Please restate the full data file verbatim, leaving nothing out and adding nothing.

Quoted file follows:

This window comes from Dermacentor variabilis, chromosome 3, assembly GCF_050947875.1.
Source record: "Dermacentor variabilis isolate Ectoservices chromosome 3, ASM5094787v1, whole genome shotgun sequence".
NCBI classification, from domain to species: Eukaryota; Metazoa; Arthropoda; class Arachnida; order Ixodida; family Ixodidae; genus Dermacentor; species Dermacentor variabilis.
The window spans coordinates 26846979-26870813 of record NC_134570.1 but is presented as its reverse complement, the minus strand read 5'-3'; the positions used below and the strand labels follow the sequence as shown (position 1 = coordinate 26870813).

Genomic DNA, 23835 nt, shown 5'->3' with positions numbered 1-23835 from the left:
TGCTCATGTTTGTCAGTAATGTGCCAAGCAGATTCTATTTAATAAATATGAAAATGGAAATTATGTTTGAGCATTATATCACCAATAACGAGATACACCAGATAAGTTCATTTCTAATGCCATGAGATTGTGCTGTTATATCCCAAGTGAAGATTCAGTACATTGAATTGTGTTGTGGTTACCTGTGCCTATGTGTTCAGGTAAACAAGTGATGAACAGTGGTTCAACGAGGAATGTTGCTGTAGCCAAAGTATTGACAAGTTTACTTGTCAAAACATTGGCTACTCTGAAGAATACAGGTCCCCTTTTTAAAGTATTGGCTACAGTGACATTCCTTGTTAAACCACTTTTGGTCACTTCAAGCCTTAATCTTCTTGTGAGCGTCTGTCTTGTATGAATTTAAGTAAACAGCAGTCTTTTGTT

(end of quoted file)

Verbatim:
This window comes from Dermacentor variabilis, chromosome 3, assembly GCF_050947875.1.
Source record: "Dermacentor variabilis isolate Ectoservices chromosome 3, ASM5094787v1, whole genome shotgun sequence".
NCBI classification, from domain to species: Eukaryota; Metazoa; Arthropoda; class Arachnida; order Ixodida; family Ixodidae; genus Dermacentor; species Dermacentor variabilis.
The window spans coordinates 26846979-26870813 of record NC_134570.1 but is presented as its reverse complement, the minus strand read 5'-3'; the positions used below and the strand labels follow the sequence as shown (position 1 = coordinate 26870813).

Genomic DNA, 23835 nt, shown 5'->3' with positions numbered 1-23835 from the left:
TGCTCATGTTTGTCAGTAATGTGCCAAGCAGATTCTATTTAATAAATATGAAAATGGAAATTATGTTTGAGCATTATATCACCAATAACGAGATACACCAGATAAGTTCATTTCTAATGCCATGAGATTGTGCTGTTATATCCCAAGTGAAGATTCAGTACATTGAATTGTGTTGTGGTTACCTGTGCCTATGTGTTCAGGTAAACAAGTGATGAACAGTGGTTCAACGAGGAATGTTGCTGTAGCCAAAGTATTGACAAGTTTACTTGTCAAAACATTGGCTACTCTGAAGAATACAGGTCCCCTTTTTAAAGTATTGGCTACAGTGACATTCCTTGTTAAACCACTTTTGGTCACTTCAAGCCTTAATCTTCTTGTGAGCGTCTGTCTTGTATGAATTTAAGTAAACAGCAGTCTTTTGTT